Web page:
As the Ontario craft beer industry continues its unprecedented ascent, the Ontario Brewing Awards have grown in kind.
In previous years, it was held at more modest venues, which didn’t accommodate quite the audience the Ontario Brewing Awards was attracting. Starting last year and continuing this year, the awards were held at the Great Hall (on Queen.) Not just a large event space, there’s a palpable sense of historical importance in the century old Great Hall.
It’s rare for there to be a large gathering of bearded men in a single room (except maybe at the Ontario Craft Brewers Conference). Veritable beer royalty crowded the space to discover who among them rose above the rest, and represented Ontario’s brewing best.
The beer flowed like, well, beer. Free for all ticket holders (albeit served in dinky sampling glasses), there were dozens of brands and styles to choose from. Unsurprisingly, the OBAs were loud and cheerful with an abounding sense of camaraderie. Or that may just have been my buzz.
Some notable winners are included below:
Best American Brown Ale: Left Field Brewery’s Eephus
Incredibly well deserved. Eephus has been a go to of mine for over a year now when I’m looking for something nice and malty. It’s a great intro beer for drinkers not yet comfortable with dark beer, but looking to try.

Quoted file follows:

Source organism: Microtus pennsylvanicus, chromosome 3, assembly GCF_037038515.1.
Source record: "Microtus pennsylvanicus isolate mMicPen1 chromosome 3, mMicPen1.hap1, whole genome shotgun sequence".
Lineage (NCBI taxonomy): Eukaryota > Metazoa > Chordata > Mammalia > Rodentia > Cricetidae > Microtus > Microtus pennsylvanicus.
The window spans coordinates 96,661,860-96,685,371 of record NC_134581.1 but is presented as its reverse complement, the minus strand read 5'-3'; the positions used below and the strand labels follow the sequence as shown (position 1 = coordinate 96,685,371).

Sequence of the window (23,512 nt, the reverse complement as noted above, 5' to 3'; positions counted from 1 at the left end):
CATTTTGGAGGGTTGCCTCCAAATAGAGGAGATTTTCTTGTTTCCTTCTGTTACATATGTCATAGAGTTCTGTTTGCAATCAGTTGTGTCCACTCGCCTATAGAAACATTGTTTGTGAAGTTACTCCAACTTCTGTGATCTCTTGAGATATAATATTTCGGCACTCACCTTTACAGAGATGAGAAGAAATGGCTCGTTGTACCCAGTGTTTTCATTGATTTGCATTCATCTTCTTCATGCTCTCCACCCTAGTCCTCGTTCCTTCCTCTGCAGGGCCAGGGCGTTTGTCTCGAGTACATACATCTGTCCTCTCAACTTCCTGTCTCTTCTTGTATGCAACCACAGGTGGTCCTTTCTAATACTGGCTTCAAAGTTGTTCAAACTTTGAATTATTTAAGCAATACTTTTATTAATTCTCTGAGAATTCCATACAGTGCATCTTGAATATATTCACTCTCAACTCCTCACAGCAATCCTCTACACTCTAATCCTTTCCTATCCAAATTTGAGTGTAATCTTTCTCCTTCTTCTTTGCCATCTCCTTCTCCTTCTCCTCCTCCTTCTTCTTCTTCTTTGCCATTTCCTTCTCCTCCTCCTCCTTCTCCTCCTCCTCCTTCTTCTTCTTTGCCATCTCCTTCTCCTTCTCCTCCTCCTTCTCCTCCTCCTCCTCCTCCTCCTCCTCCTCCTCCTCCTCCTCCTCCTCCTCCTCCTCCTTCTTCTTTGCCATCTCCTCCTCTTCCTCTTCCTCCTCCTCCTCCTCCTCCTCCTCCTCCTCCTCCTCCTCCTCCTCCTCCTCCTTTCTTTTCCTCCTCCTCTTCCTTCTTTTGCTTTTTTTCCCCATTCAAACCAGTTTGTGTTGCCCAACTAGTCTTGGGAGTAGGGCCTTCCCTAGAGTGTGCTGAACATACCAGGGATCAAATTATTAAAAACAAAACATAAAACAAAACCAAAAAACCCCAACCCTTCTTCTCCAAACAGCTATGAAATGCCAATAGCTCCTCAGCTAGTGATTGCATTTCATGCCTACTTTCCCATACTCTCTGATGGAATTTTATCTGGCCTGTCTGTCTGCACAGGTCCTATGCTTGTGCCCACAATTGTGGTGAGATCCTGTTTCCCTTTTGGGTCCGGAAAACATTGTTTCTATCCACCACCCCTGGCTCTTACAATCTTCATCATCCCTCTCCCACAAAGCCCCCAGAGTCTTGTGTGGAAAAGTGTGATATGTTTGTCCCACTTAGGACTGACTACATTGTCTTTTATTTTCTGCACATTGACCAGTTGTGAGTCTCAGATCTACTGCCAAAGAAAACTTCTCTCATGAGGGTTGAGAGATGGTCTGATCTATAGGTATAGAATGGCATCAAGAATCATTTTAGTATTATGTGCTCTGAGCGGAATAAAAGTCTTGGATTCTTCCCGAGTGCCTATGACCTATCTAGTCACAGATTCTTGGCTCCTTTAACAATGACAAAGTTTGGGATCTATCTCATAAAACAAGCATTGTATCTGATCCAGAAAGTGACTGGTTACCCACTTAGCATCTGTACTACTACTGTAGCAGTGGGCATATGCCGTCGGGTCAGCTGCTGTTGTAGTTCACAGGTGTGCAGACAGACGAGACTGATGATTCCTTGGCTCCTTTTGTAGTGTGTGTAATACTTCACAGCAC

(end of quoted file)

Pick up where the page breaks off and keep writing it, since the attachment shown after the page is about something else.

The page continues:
Best American IPA: Flying Monkey’s Juicy Ass IPA
Understandably, the American IPA category is a highly contested one. Flying Monkey’s Juicy Ass IPA is a damn fine example of it, and a deserving contender. That said, the palpable murmurs in the crowd indicated some surprise from the audience.
Newcomer of the Year: Napanee Brewing Co.
I’d agree with this one, and it wasn’t very surprising. With it’s slick branding and interesting lineup, Napanee is a major up and comer. Now with an award under their belt, I wouldn’t be surprised to see a lot more of Napanee in the future.
Best in Show: Lost Craft’s Revivale
This one is frankly shocking — and disappointing. Best in Show implies a certain special distinction, one which many beers are more qualified for than Lost Craft. A simple, inoffensive Kölsch, Revivale doesn’t really bring anything new or interesting to the table. This definitely caused a rumble of dissent in the crowd.
The Big News at the Ontario Brewing Awards
It wasn’t just the venue that changed this year — no, there was much bigger news. At the end of the awards ceremony, it was announced that TAPS media (owners of TAPS Magazine) had bought the Ontario Brewing Awards. This ownership change means that TAPS now operates both the Canadian Brewing Awards and the Ontario Brewing Awards.
A long time advocate of independent brewers and staunchly against the Beer Store monopoly, I would expect to see some changes to sponsorship (and possibly winners) from TAPS next year.
All in all, the 2017 OBAs were extremely successful. The venue was an excellent onw, and the surprise new ownership moves control over to TAPS which has proven itself more than capable of managing brewing award shows. I suspect more interesting changes in the future.
In the meantime, cheers to all this year’s winners!